This story is by Olivia Couture and was part of our 2017 Summer Writing Contest. You can find all the Summer Writing Contest stories here.
The pieces do not fit together like they used to. The path is not clear and the people cannot be trusted. Even his own senses are deceiving. In one ear is the sound of a boy jumping on the hardwood floor. In the other are the screams of his men, desperate and resigned. Reality shimmers in the air like a mirage, but he knows without reaching that it is beyond his grasp. He wants to tell the boy to stop, because the sound is too much like gunfire, but every sound reminds him of war so he clenches his jaw and steps through the white double doors in search of a drink.
He takes a seat at the far end of the room and swivels in his chair so that his back is to the wall. For a moment, he feels safe. The world is quiet and the woman behind the bar hands him a beer that is cold and smooth, numbing the sharp edges of his mind. But safety is not built to last. Really, it is not built at all. He knows this, but it is not the part the bothers him. Instead, he is unnerved by the ease with which the illusion of safety is destroyed.
Through the double doors, the boy continues to jump. The wall that separates the bar from the lobby does nothing to muffle the sound, and each time the boy lands, it seems as though the building shakes.
This is when the yelling begins. At first, he thinks it’s in his mind, because that is where the war rages now. It is a sound he knows well – anguish, anger, helplessness – a frustrated plea that is a weapon in and of itself. But screams do not fight wars. The men who answer the calls for help are the ones to either rise or fall in battle. They are the men he knows, the friends he lost, and the reason he survived.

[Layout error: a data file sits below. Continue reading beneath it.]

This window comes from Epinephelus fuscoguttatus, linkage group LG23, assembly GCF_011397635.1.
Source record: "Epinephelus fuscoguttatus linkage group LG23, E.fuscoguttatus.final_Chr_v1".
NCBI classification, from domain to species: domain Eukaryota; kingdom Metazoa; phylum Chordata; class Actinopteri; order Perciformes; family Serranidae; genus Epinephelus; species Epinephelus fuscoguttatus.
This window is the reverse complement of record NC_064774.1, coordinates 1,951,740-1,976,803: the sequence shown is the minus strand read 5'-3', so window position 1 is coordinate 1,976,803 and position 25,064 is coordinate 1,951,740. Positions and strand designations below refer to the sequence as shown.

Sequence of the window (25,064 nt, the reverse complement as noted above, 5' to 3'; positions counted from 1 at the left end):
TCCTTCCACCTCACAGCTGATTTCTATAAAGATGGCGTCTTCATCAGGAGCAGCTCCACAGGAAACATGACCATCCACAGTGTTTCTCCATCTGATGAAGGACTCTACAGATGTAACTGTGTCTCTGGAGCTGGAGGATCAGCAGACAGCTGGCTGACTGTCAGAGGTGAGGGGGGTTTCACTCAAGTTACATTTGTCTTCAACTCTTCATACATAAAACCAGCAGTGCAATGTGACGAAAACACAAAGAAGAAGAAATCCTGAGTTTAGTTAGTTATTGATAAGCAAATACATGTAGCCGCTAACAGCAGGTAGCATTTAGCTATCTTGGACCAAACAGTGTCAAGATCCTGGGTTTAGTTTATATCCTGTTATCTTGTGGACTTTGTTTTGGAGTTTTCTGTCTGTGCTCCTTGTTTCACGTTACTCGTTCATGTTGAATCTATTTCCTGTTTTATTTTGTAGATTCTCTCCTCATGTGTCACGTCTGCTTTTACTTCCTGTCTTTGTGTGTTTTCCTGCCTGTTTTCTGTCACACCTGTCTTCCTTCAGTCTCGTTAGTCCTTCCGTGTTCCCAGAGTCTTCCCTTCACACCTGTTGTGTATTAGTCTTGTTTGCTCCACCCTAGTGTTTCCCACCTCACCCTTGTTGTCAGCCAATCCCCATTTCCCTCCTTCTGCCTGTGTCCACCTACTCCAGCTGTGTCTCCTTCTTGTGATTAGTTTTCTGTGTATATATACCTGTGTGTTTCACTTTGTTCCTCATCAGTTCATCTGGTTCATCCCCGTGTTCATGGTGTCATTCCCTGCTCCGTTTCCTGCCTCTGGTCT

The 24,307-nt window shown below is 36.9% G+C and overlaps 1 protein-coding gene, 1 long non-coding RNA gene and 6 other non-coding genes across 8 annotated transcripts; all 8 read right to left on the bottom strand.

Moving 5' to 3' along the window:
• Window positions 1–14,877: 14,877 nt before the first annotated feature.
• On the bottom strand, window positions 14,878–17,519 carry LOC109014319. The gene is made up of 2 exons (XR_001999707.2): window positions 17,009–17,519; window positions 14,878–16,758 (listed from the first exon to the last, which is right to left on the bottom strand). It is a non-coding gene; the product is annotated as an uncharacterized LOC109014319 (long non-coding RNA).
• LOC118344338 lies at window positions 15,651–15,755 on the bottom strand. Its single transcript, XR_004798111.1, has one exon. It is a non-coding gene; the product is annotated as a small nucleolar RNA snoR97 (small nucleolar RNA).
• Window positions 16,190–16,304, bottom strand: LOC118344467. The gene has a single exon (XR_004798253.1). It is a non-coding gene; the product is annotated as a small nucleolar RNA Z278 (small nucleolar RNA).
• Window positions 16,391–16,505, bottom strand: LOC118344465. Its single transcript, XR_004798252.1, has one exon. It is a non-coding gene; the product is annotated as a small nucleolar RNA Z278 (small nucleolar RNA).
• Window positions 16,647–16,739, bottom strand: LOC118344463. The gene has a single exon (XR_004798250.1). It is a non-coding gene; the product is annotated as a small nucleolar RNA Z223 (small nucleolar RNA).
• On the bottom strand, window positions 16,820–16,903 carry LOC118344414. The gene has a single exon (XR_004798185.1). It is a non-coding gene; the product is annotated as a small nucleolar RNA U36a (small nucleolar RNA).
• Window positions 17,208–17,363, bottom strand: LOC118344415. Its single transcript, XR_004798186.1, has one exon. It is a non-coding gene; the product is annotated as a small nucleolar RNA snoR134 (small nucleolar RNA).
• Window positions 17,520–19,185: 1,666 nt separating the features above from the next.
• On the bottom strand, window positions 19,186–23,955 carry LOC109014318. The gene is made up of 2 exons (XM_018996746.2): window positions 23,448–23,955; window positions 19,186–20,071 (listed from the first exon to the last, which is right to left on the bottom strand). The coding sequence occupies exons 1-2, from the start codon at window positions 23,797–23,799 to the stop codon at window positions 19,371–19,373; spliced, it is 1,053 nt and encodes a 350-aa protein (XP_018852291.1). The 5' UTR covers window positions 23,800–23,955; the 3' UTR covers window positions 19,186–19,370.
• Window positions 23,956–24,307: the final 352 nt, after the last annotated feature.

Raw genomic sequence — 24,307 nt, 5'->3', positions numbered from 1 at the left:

He rests his head on the table and wills the screaming to stop, but the moment he closes his eyes he is back there, surrounded by dust and dead bodies, betting his life on sandbags and a bullet proof vest. He knows there is more than this. There is the head on his shoulders and the strength in his back – the man by his side and the weapon in his hands. He has been trained to make do with what he has.
He shakes his head – it’s not real – and the image fades. When he opens his eyes, the sound remains. In front of him, a girl in tattered clothing is crying, the tears parting a salty trail through the mask of dirt that coats her skin. She is not real either. She is a vision from the past, a flicker of a memory before the explosions started and his world began to crumble.
And again, he is back among the rubble. His ears are ringing and the ground is shaking beneath his body. Somewhere, a voice shouts grenades and he shakes his head because it must be a dream. There is blood on his face and in his mouth. He wonders if maybe he’s already dead, but when he takes a breath, life blossoms in his lungs.
There is a hand on his shoulder, then. It is soft, almost nonexistent, as though nothing but a desperate illusion. He relishes in the feeling – the safety of skin on skin, fingertips light on his neck and shoulder. And this is how he knows it is real. This is when he realizes he is afraid.
He turns. The woman from the bar is standing behind him, her hand resting on the collar of his shirt. She wears a pained expression, eyebrows furrowed, lips parted, eyes dark. She’s pretty. This is his first thought as he watches her, waiting for her to speak. When she does, her voice is bright.
“Are you okay?” she asks. It is the only sound he hears, and when she stops for a breath, there is silence. The yelling has stopped.
“Someone was screaming,” he tells her, his voice weak and his throat raw. She shakes her head and motions towards the door where the boy is standing, eyes wide and feet planted firmly on the floor.
It is in this moment that he understands. His muscles are taught, his body poised for a fight – to respond to his own desperate cry for help. And for the first time since the President placed the Medal of Honor around his neck, he does not feel guilty.
He feels whole.
Leave a Reply